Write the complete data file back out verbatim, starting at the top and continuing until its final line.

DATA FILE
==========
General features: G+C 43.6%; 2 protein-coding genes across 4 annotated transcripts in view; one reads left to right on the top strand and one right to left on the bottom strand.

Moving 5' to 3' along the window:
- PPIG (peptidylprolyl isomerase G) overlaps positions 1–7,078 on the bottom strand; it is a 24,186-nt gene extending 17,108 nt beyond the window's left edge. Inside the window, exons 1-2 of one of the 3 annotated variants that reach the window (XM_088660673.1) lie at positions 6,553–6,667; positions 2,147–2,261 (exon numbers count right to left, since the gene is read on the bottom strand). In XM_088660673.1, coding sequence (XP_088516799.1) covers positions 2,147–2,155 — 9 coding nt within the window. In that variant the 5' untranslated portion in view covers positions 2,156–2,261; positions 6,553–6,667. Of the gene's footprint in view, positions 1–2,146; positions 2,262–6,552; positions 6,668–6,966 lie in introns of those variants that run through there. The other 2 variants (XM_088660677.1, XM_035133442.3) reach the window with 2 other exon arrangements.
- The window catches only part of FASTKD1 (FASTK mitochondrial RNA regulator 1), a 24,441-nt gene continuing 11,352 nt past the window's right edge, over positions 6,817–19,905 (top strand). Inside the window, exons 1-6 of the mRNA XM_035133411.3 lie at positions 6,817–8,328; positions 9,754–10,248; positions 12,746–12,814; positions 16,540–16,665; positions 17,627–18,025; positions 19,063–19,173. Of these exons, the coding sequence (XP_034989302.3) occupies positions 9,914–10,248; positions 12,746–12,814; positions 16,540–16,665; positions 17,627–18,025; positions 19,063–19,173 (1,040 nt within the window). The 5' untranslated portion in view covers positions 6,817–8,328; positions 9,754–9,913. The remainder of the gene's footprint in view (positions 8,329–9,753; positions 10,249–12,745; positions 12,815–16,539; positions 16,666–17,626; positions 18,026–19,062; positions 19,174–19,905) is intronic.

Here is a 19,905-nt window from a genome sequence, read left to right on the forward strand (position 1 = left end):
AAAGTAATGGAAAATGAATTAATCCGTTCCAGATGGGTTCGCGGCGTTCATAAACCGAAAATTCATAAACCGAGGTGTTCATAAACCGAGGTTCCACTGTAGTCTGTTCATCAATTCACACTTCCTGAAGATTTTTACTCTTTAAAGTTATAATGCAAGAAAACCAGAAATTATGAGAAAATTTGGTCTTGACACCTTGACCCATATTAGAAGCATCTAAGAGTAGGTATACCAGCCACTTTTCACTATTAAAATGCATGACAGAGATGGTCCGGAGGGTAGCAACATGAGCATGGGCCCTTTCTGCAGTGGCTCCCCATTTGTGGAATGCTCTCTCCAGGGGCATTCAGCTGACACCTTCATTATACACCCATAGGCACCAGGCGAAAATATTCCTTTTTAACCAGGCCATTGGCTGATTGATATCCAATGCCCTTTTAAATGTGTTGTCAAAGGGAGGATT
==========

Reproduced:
General features: G+C 43.6%; 2 protein-coding genes across 4 annotated transcripts in view; one reads left to right on the top strand and one right to left on the bottom strand.

Moving 5' to 3' along the window:
- PPIG (peptidylprolyl isomerase G) overlaps positions 1–7,078 on the bottom strand; it is a 24,186-nt gene extending 17,108 nt beyond the window's left edge. Inside the window, exons 1-2 of one of the 3 annotated variants that reach the window (XM_088660673.1) lie at positions 6,553–6,667; positions 2,147–2,261 (exon numbers count right to left, since the gene is read on the bottom strand). In XM_088660673.1, coding sequence (XP_088516799.1) covers positions 2,147–2,155 — 9 coding nt within the window. In that variant the 5' untranslated portion in view covers positions 2,156–2,261; positions 6,553–6,667. Of the gene's footprint in view, positions 1–2,146; positions 2,262–6,552; positions 6,668–6,966 lie in introns of those variants that run through there. The other 2 variants (XM_088660677.1, XM_035133442.3) reach the window with 2 other exon arrangements.
- The window catches only part of FASTKD1 (FASTK mitochondrial RNA regulator 1), a 24,441-nt gene continuing 11,352 nt past the window's right edge, over positions 6,817–19,905 (top strand). Inside the window, exons 1-6 of the mRNA XM_035133411.3 lie at positions 6,817–8,328; positions 9,754–10,248; positions 12,746–12,814; positions 16,540–16,665; positions 17,627–18,025; positions 19,063–19,173. Of these exons, the coding sequence (XP_034989302.3) occupies positions 9,914–10,248; positions 12,746–12,814; positions 16,540–16,665; positions 17,627–18,025; positions 19,063–19,173 (1,040 nt within the window). The 5' untranslated portion in view covers positions 6,817–8,328; positions 9,754–9,913. The remainder of the gene's footprint in view (positions 8,329–9,753; positions 10,249–12,745; positions 12,815–16,539; positions 16,666–17,626; positions 18,026–19,062; positions 19,174–19,905) is intronic.

Here is a 19,905-nt window from a genome sequence, read left to right on the forward strand (position 1 = left end):
AAAGTAATGGAAAATGAATTAATCCGTTCCAGATGGGTTCGCGGCGTTCATAAACCGAAAATTCATAAACCGAGGTGTTCATAAACCGAGGTTCCACTGTAGTCTGTTCATCAATTCACACTTCCTGAAGATTTTTACTCTTTAAAGTTATAATGCAAGAAAACCAGAAATTATGAGAAAATTTGGTCTTGACACCTTGACCCATATTAGAAGCATCTAAGAGTAGGTATACCAGCCACTTTTCACTATTAAAATGCATGACAGAGATGGTCCGGAGGGTAGCAACATGAGCATGGGCCCTTTCTGCAGTGGCTCCCCATTTGTGGAATGCTCTCTCCAGGGGCATTCAGCTGACACCTTCATTATACACCCATAGGCACCAGGCGAAAATATTCCTTTTTAACCAGGCCATTGGCTGATTGATATCCAATGCCCTTTTAAATGTGTTGTCAAAGGGAGGATT